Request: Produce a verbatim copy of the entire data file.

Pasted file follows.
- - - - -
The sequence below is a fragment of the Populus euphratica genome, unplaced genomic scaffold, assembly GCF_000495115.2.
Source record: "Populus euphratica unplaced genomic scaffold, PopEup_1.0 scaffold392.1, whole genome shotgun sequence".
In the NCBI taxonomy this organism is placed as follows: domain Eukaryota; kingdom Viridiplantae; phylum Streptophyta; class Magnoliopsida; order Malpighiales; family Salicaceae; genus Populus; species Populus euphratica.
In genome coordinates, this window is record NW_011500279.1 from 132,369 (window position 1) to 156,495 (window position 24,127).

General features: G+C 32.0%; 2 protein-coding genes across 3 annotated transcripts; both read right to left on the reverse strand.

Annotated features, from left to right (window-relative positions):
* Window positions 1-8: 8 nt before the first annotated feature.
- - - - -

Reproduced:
The sequence below is a fragment of the Populus euphratica genome, unplaced genomic scaffold, assembly GCF_000495115.2.
Source record: "Populus euphratica unplaced genomic scaffold, PopEup_1.0 scaffold392.1, whole genome shotgun sequence".
In the NCBI taxonomy this organism is placed as follows: domain Eukaryota; kingdom Viridiplantae; phylum Streptophyta; class Magnoliopsida; order Malpighiales; family Salicaceae; genus Populus; species Populus euphratica.
In genome coordinates, this window is record NW_011500279.1 from 132,369 (window position 1) to 156,495 (window position 24,127).

General features: G+C 32.0%; 2 protein-coding genes across 3 annotated transcripts; both read right to left on the reverse strand.

Annotated features, from left to right (window-relative positions):
* Window positions 1-8: 8 nt before the first annotated feature.